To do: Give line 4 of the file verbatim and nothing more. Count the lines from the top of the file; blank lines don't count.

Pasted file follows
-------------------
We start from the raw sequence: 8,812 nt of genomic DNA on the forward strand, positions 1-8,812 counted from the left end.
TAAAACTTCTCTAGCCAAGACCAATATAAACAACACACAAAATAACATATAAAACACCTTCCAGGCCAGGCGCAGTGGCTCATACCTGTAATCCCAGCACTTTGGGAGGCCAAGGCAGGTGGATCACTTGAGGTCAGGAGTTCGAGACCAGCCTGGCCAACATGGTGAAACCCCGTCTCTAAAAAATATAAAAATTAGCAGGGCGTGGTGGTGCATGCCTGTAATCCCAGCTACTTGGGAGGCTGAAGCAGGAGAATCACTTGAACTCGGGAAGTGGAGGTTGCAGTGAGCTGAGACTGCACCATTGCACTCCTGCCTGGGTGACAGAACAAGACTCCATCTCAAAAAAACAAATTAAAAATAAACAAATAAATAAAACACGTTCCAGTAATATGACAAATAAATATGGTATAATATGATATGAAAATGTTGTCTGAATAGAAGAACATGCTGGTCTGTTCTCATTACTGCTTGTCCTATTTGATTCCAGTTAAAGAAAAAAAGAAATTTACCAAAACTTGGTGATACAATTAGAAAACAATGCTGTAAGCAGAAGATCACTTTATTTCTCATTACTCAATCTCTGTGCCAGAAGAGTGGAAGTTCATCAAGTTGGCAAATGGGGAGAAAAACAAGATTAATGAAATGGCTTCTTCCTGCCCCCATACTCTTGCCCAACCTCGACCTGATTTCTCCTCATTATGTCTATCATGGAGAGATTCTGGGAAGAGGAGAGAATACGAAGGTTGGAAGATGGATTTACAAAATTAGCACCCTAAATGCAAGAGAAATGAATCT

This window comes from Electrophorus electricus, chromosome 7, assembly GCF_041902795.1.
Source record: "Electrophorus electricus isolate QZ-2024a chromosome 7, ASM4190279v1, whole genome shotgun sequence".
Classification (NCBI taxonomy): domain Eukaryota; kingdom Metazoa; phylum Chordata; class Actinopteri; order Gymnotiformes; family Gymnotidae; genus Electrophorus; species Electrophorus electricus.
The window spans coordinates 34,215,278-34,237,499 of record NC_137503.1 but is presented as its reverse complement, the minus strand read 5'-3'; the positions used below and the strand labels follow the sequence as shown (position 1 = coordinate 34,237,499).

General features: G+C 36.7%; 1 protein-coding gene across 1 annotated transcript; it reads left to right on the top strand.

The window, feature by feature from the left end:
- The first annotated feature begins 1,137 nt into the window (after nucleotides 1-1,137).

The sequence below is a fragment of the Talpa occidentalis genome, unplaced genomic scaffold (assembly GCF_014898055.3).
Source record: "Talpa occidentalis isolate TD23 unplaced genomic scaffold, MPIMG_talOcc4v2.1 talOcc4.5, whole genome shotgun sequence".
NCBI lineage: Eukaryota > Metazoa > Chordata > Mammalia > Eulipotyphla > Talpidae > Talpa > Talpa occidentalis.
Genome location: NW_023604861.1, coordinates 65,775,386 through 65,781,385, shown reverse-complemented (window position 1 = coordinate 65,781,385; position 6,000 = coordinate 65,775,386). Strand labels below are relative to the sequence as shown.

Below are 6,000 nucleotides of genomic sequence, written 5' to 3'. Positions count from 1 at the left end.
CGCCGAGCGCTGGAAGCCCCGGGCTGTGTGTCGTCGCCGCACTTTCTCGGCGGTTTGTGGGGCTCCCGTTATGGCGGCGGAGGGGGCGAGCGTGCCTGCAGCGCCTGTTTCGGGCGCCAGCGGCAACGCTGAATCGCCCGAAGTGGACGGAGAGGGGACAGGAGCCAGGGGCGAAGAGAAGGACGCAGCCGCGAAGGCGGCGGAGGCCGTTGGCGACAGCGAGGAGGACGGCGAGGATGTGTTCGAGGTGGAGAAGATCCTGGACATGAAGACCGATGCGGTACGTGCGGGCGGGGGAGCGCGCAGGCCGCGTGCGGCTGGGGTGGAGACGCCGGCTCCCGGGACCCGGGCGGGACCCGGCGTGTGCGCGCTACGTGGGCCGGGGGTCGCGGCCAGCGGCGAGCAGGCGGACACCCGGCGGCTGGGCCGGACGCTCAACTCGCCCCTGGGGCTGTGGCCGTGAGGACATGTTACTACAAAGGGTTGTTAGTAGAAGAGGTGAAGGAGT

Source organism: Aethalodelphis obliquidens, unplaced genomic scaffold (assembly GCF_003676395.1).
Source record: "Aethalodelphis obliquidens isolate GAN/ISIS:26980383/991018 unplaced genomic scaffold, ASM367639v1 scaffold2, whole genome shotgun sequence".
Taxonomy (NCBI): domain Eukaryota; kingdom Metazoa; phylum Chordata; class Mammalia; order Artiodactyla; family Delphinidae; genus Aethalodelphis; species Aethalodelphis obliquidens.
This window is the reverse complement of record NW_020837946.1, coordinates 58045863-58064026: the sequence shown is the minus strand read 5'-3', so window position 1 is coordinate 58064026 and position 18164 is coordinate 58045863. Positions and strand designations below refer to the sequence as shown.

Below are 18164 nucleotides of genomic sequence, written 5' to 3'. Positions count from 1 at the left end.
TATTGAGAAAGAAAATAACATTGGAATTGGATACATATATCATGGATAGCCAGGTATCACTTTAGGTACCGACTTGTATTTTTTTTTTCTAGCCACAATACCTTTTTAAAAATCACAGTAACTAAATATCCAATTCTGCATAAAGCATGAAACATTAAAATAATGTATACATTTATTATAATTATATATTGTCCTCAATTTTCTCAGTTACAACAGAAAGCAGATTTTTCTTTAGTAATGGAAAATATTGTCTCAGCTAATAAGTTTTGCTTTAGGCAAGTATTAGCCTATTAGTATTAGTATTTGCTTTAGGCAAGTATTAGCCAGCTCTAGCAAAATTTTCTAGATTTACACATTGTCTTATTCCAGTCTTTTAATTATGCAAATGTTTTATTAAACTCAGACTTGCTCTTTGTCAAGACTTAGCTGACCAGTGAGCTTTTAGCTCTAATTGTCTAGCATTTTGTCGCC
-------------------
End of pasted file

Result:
Source record: "Electrophorus electricus isolate QZ-2024a chromosome 7, ASM4190279v1, whole genome shotgun sequence".